What to expect when arriving in India for the first time
MOST of the things that you hear about India are true – the incessant honking, loud noises, massive crowds and traffic jams, pollution, filth and poverty, pungent smells, and vibrant colors.
As such, it’s completely understandable that you might feel apprehensive – not knowing what to expect from this land of incredible contrasts of sights and sounds.
As crazy as it seems, traveling in India can be an amazing and exhilarating experience.
To have an extraordinary trip, here is information to help you get through the culture shock when arriving in India for the first time.
You will probably be struck by two things when you first land in India – the heat and people.
Depending on the season and unless you come from the tropics, the heat and humidity are something you might not be used to especially when it hits your face the moment you exit from the airport.
Adding to that confusion is the sheer number of people thronging the airport – a lot of drivers, touts, and people greeting family and friends.
With the heat and humidity and the presence of people everywhere, you might feel disoriented, not knowing what to do or where to go.
As such, it’s advisable to book your first night’s accommodation with an airport transfer in advance so that you would feel confident upon arriving at an unfamiliar place.
People and personal space
Be prepared for a massive number of people in India. As a result of overpopulation, personal space is a problem.
Do not be surprised if someone jumps the queue or when the person behind you has their entire body pressed against yours when you’re queuing.
They are not trying to cop a feel or steal your purse but they just do not have the same sense of personal space that we are used to. Try to remain calm while holding your place in line.
Do not be afraid to speak out (loudly) and tell them “excuse me”. Or you can stick out your elbows or move around to keep them from jumping queue.
Honking and all kinds of noise
Remember to bring your earplugs because India is not a quiet country. You will be inundated with horns honking, in fact, honking is probably one of the most exhausting things about being in India.
Indians love to use their horns when driving – they honk when turning corners, overtaking and when other vehicles are in the way.
Apart from honking, there are other loud noises as well such as street processions, loud music blaring, construction noise, and people talking and yelling.
Yes, Indians can be quite noisy too, and that comes with overpopulation when they have to be seen and heard in order to get what they want.
India can be a zoo
They cross the road when they want to; they lie down outside of shops and even meander along the beach. Don’t be alarmed when you see cows on the roads in India as they are mostly quite harmless.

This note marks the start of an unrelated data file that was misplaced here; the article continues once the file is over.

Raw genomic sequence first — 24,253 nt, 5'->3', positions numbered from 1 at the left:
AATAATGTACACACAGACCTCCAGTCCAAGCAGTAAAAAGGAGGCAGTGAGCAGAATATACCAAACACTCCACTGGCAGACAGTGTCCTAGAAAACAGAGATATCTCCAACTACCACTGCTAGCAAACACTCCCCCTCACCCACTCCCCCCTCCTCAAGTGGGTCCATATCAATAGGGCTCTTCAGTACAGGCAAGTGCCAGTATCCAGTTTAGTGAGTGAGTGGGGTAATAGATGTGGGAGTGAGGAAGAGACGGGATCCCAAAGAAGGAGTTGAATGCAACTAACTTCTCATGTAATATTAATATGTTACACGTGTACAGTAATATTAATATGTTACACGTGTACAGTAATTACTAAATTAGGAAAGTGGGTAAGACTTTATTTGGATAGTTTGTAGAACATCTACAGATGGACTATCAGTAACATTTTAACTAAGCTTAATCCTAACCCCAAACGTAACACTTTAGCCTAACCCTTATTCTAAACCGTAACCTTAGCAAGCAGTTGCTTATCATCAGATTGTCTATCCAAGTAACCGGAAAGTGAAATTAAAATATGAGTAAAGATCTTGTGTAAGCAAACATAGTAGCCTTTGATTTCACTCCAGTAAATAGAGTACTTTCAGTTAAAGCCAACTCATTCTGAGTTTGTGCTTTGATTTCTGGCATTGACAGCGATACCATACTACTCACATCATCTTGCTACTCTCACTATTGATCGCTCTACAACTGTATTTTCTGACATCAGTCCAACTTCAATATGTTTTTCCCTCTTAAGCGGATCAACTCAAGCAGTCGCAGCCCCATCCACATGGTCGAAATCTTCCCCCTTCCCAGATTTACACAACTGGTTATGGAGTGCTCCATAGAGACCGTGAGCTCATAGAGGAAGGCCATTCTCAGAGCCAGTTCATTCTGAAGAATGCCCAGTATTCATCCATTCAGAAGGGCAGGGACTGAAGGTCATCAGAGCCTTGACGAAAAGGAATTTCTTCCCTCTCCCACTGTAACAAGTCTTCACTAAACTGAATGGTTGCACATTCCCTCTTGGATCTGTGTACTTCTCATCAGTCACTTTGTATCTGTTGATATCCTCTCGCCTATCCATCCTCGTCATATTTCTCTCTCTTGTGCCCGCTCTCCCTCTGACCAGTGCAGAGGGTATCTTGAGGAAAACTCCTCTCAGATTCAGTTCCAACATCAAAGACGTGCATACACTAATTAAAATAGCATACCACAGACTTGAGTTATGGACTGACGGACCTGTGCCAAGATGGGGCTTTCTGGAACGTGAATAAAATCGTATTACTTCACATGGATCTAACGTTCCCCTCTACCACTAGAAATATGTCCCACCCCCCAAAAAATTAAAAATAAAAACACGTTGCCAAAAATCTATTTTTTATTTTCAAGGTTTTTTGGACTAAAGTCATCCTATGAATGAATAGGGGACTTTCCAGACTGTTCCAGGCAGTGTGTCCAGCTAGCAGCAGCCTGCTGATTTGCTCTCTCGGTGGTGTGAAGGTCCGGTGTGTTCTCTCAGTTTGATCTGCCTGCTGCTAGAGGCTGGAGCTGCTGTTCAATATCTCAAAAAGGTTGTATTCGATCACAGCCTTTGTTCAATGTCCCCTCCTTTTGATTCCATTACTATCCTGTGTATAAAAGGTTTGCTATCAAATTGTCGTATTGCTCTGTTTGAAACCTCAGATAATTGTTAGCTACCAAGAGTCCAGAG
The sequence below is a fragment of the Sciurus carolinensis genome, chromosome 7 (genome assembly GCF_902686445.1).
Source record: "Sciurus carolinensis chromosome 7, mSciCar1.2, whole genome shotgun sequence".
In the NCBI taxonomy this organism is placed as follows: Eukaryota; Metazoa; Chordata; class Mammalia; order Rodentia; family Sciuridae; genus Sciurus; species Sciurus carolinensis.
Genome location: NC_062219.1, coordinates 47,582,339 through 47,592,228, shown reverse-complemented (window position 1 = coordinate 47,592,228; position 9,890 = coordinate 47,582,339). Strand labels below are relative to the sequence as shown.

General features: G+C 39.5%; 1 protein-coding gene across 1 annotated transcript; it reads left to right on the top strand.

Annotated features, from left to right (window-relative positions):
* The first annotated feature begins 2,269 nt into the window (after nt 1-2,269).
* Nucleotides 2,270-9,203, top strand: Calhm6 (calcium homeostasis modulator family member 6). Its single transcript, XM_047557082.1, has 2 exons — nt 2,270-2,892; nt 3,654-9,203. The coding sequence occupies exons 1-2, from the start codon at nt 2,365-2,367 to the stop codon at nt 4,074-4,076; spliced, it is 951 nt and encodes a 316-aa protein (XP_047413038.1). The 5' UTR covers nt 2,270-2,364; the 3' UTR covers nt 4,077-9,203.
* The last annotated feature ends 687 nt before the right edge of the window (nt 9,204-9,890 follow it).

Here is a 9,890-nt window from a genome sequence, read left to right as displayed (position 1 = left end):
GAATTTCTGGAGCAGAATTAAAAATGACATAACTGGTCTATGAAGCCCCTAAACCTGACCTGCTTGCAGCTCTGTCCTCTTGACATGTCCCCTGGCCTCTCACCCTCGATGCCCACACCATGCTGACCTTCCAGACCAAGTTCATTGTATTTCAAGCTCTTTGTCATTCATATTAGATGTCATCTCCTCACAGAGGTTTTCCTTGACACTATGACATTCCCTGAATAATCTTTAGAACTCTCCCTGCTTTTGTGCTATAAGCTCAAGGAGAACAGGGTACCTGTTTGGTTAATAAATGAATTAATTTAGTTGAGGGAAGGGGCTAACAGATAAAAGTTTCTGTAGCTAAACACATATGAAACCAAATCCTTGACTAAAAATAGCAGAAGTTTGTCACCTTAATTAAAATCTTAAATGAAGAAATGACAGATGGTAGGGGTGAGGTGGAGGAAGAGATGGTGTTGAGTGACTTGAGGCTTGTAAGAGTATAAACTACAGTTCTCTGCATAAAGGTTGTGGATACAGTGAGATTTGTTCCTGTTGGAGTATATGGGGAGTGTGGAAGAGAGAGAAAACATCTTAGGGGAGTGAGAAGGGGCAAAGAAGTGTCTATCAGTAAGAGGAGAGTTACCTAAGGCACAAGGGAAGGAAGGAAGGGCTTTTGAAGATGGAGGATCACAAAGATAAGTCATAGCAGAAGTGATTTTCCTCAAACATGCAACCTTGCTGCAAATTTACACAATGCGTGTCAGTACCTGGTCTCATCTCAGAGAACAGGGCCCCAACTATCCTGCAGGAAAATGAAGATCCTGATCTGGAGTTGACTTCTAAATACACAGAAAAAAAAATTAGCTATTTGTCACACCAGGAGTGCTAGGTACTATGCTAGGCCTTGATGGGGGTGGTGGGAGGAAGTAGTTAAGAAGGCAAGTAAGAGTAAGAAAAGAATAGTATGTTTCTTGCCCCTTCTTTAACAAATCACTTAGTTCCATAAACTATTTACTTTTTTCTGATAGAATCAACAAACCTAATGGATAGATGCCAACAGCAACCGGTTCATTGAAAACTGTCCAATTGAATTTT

Yes, India can be a zoo. Cows are not the only creatures seen on the roads.
You might come across donkeys and camels pulling carts through the cities of Rajasthan or wild boars wandering outside a private golf course in Gurgaon, New Delhi.
Smells of India
Traveling in India is an assault on all your senses.
When you first arrive, you might notice a distinct smell that is India, and the smells of India can be the best and worst things about the country.
On some days you would smell the rich aromas of spices and sandalwood incense but on other days, you would feel disgusted by the stench of rubbish and urine.
One of the most confronting things in India is the glaring poverty and the huge contrast between the rich and the poor.
You will see posh apartments and luxury cars on one side of the street, and slums or makeshift tents on the other side.
It’s something that we, as foreigners, may never really get used to.
All foreigners visiting India will, invariably, receive a lot of attention in public.
People will unabashedly stare at you and take photos of you.
They are just curious, so do not get offended. The best thing to do is to remain calm and ignore them.
Foreigners often find the Indian head wobble quite confusing. They never know if the Indian is saying yes or no.
The head wobble can mean many things: it means yes, good, I hear you, I understand, and sometimes maybe. If you aren’t sure, rephrase your question again and just go with your best guess.
But don’t worry, it takes lots of practice to understand the head wobble. In fact, you might find yourselves wobbling your head too after spending considerable time traveling in India!
Practice patience and be persistent
Be prepared that it takes more time to get things done in India as there are a lot of bureaucratic red tape, inefficient processes and people to deal with. You may find that many things in India don’t make sense.
To enjoy India’s charm, you must be willing to expect the unexpected in the midst of all that organized chaos.
Practice patience and your persistence will pay off, for there is a saying in Hindi, sab kuch milega which means, anything is possible.